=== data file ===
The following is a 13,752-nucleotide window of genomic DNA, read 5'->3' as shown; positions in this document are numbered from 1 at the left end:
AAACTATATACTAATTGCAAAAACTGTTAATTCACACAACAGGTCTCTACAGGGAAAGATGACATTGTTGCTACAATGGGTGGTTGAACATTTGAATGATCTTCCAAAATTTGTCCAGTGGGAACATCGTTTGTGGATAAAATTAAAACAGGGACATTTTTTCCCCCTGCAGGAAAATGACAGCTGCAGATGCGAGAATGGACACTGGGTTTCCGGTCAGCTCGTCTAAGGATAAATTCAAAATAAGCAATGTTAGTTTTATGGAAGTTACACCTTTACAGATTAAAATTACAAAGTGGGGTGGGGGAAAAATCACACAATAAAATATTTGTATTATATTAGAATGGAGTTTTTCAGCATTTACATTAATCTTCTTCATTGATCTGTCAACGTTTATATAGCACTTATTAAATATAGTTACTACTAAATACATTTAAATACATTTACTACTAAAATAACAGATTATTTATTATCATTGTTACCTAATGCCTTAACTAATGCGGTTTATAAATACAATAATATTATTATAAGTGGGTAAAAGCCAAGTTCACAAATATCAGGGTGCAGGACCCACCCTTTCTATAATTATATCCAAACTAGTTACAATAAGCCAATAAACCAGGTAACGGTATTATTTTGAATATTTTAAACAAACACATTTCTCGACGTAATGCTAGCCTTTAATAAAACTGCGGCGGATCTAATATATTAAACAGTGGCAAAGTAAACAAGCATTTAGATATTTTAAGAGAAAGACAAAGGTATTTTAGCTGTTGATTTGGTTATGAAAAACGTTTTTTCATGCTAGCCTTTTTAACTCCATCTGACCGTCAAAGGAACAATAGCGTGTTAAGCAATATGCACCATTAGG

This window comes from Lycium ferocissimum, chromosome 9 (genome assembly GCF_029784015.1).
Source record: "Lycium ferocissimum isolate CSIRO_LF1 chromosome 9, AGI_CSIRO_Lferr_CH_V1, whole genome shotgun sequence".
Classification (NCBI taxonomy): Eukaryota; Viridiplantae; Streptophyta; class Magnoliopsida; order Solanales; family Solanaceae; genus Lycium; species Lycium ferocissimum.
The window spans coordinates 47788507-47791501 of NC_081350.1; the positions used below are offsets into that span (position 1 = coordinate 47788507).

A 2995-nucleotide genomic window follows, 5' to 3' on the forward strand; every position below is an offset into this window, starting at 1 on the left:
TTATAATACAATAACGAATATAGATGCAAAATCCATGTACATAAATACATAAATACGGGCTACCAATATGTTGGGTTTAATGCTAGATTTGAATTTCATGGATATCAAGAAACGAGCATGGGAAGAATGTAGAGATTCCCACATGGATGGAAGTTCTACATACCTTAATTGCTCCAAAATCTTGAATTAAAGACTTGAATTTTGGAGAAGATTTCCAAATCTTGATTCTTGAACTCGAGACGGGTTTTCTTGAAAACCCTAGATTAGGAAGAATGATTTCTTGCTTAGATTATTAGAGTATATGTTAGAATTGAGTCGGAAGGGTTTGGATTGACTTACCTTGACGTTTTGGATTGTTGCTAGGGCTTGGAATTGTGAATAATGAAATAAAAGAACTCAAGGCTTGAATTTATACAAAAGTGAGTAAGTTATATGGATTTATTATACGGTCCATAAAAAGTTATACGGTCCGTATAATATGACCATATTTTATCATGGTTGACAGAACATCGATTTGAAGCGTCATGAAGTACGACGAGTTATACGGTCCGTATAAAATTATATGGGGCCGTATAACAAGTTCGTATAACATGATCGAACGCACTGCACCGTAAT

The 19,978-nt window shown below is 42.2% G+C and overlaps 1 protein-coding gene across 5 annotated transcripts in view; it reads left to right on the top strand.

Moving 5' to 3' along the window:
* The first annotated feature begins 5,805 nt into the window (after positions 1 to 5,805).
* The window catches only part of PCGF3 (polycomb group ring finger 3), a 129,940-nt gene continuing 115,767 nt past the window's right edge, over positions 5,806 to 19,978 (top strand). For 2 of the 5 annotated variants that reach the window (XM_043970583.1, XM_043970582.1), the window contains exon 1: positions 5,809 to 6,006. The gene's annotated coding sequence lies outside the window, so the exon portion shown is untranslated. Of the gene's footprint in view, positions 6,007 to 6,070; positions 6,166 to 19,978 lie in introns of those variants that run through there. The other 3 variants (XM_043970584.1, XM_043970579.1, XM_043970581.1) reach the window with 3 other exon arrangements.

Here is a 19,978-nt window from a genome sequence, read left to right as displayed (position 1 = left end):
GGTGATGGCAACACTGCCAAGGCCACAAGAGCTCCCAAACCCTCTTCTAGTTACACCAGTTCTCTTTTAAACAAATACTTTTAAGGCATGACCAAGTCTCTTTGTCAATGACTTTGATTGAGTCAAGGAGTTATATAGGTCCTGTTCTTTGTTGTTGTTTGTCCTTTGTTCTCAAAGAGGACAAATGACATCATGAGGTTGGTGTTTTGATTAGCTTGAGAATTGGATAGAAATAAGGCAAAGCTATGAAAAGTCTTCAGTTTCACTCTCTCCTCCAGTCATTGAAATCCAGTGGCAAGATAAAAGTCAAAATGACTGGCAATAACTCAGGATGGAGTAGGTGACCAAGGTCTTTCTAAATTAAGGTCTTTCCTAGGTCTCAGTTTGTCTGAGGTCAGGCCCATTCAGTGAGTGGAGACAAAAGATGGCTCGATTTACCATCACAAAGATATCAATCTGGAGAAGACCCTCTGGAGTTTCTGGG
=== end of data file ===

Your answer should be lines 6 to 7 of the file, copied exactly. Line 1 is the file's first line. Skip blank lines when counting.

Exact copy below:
The window spans coordinates 47788507-47791501 of NC_081350.1; the positions used below are offsets into that span (position 1 = coordinate 47788507).

A 2995-nucleotide genomic window follows, 5' to 3' on the forward strand; every position below is an offset into this window, starting at 1 on the left: